By Tony Schwartz, The Energy Project
This article originally appeared on HBR.org, with exclusive updates provided to AOL Jobs.
When I began writing this post, I was sitting in a hotel room with my wife and dog. We've had no electricity at our home, and therefore no lights, heat or hot water since Monday, and we've been told that it could be another week or more before power is restored. As the temperature dropped steadily, we decided to move to a hotel and were incredibly fortunate. We could afford one, and we somehow got a room. Every hotel within 50 miles of us is now sold out.
Until yesterday, the street in front of my company's office was flooded -- the Hudson River literally poured into downtown Yonkers. I plan to go to the office later today, but it still has no phone or internet service.
On the first day following the hurricane -- superstorm Sandy -- I felt dislocated and on edge. I couldn't reach one of my daughters. As in the aftermath of Sept. 11, it was difficult to find my bearings and focus, when everything around me had essentially shut down and the world seemed to have been upended overnight.
By the weekend, I managed to hunt down a generator in central Pennsylvania. It got delivered to my house in the pitch dark on Friday evening. On Saturday morning, I found an electrician, who hooked up the generator to my main circuit breaker. He flipped the breaker switch and my house miraculously sprung back to life: lights, heat, telephones, even the Internet.
Unfortunately, there was only one gallon of gas in the generator. An hour later, the house suddenly shut back down. There was no gas to be found anywhere near my home. As I write this on Sunday morning, I'm back in a hotel, hoping I can find gas today. Another big storm is due to hit New York and the rest of the Northeast on Wednesday.
The world has changed in this part of the country, probably forever. We're looking at a new normal that is far reaching. It will be characterized by uncertainty, volatility, and the vast acceleration of nearly everything.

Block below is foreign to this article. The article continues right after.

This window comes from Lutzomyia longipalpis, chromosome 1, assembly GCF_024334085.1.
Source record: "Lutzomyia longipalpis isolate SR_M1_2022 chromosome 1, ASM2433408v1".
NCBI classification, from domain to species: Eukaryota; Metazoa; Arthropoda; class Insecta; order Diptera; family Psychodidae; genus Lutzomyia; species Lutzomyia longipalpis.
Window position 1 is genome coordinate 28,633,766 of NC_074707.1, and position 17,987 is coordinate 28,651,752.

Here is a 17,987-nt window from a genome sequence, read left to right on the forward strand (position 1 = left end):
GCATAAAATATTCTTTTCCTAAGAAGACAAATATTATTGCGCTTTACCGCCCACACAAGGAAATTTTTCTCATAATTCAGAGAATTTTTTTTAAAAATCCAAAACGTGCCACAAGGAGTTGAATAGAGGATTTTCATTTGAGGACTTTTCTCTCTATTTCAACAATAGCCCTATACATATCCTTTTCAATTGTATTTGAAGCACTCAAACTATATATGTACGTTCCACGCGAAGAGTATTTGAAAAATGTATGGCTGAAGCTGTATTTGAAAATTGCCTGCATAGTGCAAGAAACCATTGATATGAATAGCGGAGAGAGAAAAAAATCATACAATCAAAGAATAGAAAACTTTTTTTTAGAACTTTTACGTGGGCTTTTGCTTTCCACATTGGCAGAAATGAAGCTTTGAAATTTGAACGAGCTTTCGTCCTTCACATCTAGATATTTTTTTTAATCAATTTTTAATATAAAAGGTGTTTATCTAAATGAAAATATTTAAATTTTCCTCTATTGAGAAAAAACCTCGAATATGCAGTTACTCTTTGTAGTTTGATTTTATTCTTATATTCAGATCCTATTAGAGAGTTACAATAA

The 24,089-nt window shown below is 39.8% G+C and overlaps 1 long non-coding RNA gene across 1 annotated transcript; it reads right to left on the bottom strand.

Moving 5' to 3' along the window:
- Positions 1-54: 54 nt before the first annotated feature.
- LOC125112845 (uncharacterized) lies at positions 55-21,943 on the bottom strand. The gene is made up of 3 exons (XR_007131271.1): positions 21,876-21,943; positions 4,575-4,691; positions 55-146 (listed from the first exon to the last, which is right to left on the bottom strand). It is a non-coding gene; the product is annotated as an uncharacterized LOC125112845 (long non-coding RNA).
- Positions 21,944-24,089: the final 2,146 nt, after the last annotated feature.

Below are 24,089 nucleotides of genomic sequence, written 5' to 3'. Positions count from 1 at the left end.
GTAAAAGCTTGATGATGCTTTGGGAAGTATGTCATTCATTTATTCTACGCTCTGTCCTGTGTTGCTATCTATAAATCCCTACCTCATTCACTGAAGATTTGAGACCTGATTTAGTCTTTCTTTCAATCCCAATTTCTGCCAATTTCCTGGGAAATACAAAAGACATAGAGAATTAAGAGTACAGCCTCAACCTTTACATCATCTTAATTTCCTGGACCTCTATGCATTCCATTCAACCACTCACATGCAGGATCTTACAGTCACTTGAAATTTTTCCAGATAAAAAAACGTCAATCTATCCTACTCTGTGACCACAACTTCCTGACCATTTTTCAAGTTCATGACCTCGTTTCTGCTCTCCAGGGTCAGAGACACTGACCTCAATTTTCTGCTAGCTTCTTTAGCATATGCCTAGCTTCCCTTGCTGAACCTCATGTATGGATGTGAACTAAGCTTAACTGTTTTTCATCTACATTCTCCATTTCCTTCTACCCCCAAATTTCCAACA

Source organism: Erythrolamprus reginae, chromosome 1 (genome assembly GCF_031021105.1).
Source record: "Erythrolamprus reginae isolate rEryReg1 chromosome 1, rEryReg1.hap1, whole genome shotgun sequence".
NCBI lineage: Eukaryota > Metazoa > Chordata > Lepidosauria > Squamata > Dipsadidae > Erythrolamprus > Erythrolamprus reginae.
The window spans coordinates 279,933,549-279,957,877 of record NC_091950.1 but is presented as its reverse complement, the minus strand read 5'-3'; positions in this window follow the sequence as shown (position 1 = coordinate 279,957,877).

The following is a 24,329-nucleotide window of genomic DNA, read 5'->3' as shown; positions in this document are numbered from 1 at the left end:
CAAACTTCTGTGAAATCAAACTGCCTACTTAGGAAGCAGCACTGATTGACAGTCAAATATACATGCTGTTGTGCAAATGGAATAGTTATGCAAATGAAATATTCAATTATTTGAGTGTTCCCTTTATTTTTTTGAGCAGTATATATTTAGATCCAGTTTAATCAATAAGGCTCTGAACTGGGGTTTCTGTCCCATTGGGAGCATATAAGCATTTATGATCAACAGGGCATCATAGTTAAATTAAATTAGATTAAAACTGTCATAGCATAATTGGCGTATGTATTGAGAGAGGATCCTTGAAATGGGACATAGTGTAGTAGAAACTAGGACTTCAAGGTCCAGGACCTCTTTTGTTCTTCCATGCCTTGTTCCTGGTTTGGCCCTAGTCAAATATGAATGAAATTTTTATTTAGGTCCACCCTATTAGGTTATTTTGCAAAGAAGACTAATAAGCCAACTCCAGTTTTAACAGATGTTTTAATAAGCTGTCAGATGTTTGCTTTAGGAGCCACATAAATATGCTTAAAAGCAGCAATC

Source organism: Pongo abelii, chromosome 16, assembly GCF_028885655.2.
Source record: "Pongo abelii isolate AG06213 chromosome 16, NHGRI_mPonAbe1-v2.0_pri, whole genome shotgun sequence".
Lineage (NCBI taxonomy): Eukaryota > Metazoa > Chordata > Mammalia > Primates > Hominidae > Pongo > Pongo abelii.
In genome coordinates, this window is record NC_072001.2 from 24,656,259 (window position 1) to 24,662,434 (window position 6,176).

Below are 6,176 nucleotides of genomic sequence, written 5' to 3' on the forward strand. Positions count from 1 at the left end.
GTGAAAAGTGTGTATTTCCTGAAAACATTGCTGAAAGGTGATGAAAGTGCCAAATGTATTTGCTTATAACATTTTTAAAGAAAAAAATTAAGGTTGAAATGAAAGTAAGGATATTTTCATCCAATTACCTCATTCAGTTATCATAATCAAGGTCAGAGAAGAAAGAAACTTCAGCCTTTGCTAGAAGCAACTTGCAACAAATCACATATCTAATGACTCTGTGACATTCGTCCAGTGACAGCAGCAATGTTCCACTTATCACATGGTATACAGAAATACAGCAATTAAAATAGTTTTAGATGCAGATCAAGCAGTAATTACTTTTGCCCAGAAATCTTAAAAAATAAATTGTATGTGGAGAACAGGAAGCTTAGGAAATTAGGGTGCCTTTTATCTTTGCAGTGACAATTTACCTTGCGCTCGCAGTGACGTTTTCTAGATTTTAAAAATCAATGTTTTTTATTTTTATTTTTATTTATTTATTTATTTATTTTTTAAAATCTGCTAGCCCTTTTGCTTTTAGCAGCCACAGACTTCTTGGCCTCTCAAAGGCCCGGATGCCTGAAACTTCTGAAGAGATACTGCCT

What we need to change most is how we deal with change. That's an internal challenge more than an external one. It's about managing ourselves -- using our highest cognitive faculties to tame our lowest limbic impulses. For me, that requires first noticing when my reactivity is high -- when I'm feeling a sense of threat or danger -- and adopting something I call the Golden Rule of Triggers: "Whatever you feel compelled to do, don't." Instead, I try to breathe deeply to quiet my body and my emotions, so I can think more calmly.
In fear, our vision narrows. What we need going forward is access to a wider and longer perspective. In the corporate world, the buzzwords I'm hearing more than ever are adaptability, agility, flexibility and resilience -- the capacity to bounce back in the face of a setback.
For me, the best question is this: What's the best story I can tell myself, given the unchangeable facts? Here's mine:
My family, co-workers and friends are all safe. I've found a way to get work done and, indeed, without phones ringing, I've been able to focus better on the most challenging tasks I'm facing. Beyond that, I'm feeling fortified by discovering a new equilibrium reasonably quickly. The prospect of further unexpected turns seems a little less daunting.
What's the best story you can tell, whatever may be going on in your life right now?
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